Have you ever wondered why Pascha (Easter) is celebrated each year on a different day? Why it is always celebrated on Sunday and is referred to as “the Feast of Feasts”? This post focuses on these questions above.
To clarify, how exactly the date for celebrating Pascha is defined each year I decided to go ad fontes (i.e. to the sources) and asked an Orthodox priest. According to him, “Holy Pascha is celebrated on the 1st Sunday, after the 1st full moon after the Spring Equinox but not together with the Jews (Canon Law).”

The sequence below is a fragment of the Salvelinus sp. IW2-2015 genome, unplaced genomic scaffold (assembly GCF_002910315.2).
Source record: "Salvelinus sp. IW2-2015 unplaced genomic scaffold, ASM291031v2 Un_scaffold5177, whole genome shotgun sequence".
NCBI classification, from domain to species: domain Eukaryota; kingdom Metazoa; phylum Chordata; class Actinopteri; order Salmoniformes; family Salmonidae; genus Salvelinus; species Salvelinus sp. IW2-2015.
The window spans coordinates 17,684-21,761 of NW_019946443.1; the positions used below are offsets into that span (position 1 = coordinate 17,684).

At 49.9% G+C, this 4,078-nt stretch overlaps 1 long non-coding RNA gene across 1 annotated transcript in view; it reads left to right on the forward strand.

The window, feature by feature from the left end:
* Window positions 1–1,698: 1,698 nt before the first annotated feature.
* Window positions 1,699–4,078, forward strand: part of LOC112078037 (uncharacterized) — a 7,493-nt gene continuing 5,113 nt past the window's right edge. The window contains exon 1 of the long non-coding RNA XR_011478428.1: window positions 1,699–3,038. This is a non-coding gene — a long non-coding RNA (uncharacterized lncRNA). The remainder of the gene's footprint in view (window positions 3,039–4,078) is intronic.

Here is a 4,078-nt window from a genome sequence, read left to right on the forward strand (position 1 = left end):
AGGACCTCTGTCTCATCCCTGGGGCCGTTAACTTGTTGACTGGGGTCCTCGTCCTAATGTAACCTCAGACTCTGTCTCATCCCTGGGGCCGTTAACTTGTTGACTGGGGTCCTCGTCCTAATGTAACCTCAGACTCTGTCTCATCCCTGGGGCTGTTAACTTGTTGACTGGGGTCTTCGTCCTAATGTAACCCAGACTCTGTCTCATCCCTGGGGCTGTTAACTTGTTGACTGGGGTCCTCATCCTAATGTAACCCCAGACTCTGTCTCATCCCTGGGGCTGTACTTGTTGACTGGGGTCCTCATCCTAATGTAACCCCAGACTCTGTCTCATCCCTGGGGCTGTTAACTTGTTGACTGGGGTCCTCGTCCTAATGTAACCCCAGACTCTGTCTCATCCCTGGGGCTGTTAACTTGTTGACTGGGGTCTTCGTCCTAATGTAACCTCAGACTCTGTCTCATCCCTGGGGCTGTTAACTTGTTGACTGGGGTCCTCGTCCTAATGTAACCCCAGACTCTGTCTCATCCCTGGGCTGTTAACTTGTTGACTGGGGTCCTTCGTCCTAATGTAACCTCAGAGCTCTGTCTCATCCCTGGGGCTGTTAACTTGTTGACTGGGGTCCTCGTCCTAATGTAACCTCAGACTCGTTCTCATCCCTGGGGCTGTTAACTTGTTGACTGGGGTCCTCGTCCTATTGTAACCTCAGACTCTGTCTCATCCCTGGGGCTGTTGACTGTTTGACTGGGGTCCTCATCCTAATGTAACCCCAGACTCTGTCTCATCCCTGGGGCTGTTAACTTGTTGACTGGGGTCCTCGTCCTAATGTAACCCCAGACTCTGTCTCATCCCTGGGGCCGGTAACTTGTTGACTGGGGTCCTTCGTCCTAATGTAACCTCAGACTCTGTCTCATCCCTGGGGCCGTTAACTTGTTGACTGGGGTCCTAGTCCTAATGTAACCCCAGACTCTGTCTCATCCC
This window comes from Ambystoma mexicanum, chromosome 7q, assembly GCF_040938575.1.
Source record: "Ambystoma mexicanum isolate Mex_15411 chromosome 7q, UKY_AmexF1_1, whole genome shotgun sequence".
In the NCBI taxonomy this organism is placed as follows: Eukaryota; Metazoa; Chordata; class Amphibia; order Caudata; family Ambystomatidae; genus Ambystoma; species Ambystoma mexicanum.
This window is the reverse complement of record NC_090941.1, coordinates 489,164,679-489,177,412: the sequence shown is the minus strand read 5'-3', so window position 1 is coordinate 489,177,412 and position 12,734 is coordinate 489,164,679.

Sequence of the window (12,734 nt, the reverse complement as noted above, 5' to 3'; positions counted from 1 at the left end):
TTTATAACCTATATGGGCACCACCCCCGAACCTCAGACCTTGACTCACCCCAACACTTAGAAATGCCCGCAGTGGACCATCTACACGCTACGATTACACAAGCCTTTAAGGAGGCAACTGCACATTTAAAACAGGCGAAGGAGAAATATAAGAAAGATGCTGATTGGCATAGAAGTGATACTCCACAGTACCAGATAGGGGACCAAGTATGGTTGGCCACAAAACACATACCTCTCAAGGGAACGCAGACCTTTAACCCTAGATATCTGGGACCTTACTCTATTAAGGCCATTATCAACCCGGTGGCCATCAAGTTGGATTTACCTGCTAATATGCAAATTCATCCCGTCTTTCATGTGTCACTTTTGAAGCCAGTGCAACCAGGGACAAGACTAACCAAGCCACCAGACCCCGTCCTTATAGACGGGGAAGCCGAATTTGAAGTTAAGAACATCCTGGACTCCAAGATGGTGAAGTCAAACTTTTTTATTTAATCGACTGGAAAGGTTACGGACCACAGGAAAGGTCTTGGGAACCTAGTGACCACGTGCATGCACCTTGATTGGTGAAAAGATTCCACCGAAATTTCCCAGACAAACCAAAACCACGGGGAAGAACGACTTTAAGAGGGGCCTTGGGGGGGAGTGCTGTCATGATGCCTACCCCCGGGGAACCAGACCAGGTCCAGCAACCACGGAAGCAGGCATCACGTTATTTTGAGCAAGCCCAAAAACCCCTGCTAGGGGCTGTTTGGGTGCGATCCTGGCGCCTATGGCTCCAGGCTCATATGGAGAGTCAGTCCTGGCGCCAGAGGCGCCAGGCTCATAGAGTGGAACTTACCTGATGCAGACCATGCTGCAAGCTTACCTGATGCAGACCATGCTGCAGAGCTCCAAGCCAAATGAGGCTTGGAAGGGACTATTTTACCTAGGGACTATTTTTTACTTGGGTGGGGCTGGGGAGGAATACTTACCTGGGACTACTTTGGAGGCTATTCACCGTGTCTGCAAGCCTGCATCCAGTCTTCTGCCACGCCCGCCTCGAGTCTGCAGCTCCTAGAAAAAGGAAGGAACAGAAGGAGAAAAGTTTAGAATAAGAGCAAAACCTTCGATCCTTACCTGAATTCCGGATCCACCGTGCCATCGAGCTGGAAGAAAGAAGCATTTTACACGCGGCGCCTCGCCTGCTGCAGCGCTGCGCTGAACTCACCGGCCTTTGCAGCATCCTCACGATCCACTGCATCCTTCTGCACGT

Indeed, Pascha is always celebrated on Sunday. The reason for this is that Jesus Christ rose on the third day after His crucifixion (Friday) – that is on Sunday. Interestingly, the Russian word for Sunday is “воскресенье” (resurrection).
In the Orthodox Church there are twelve Great Feasts that are celebrated in a special way during the year. Interestingly, Pascha is not among these Feasts because it stands above them all. This is why Pascha is referred to as “the Feast of Feasts”.